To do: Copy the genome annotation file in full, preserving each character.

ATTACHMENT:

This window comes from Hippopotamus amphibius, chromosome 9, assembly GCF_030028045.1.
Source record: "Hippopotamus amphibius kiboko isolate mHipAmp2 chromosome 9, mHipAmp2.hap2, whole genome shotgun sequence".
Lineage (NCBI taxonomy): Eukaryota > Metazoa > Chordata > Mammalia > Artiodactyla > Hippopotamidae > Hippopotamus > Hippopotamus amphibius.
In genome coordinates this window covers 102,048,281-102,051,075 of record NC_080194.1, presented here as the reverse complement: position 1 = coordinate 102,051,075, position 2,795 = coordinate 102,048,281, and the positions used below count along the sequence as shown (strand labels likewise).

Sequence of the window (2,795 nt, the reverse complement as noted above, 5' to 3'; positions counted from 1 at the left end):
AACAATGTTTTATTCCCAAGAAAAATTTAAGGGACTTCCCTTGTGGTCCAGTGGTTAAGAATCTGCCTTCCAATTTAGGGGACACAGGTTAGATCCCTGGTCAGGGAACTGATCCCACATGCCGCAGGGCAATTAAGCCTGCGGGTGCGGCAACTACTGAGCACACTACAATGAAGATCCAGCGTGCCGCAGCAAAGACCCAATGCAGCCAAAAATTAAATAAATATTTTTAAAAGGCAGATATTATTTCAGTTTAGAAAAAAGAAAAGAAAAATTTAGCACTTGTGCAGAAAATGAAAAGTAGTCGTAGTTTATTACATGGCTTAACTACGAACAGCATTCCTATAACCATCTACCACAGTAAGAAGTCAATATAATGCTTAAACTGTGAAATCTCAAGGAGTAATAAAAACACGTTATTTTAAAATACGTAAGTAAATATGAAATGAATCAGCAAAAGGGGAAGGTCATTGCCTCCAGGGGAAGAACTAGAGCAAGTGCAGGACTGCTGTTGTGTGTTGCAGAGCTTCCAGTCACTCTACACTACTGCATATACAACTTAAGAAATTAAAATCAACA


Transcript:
This window comes from Hippopotamus amphibius, chromosome 9, assembly GCF_030028045.1.
Source record: "Hippopotamus amphibius kiboko isolate mHipAmp2 chromosome 9, mHipAmp2.hap2, whole genome shotgun sequence".
Lineage (NCBI taxonomy): Eukaryota > Metazoa > Chordata > Mammalia > Artiodactyla > Hippopotamidae > Hippopotamus > Hippopotamus amphibius.
In genome coordinates this window covers 102,048,281-102,051,075 of record NC_080194.1, presented here as the reverse complement: position 1 = coordinate 102,051,075, position 2,795 = coordinate 102,048,281, and the positions used below count along the sequence as shown (strand labels likewise).

Sequence of the window (2,795 nt, the reverse complement as noted above, 5' to 3'; positions counted from 1 at the left end):
AACAATGTTTTATTCCCAAGAAAAATTTAAGGGACTTCCCTTGTGGTCCAGTGGTTAAGAATCTGCCTTCCAATTTAGGGGACACAGGTTAGATCCCTGGTCAGGGAACTGATCCCACATGCCGCAGGGCAATTAAGCCTGCGGGTGCGGCAACTACTGAGCACACTACAATGAAGATCCAGCGTGCCGCAGCAAAGACCCAATGCAGCCAAAAATTAAATAAATATTTTTAAAAGGCAGATATTATTTCAGTTTAGAAAAAAGAAAAGAAAAATTTAGCACTTGTGCAGAAAATGAAAAGTAGTCGTAGTTTATTACATGGCTTAACTACGAACAGCATTCCTATAACCATCTACCACAGTAAGAAGTCAATATAATGCTTAAACTGTGAAATCTCAAGGAGTAATAAAAACACGTTATTTTAAAATACGTAAGTAAATATGAAATGAATCAGCAAAAGGGGAAGGTCATTGCCTCCAGGGGAAGAACTAGAGCAAGTGCAGGACTGCTGTTGTGTGTTGCAGAGCTTCCAGTCACTCTACACTACTGCATATACAACTTAAGAAATTAAAATCAACA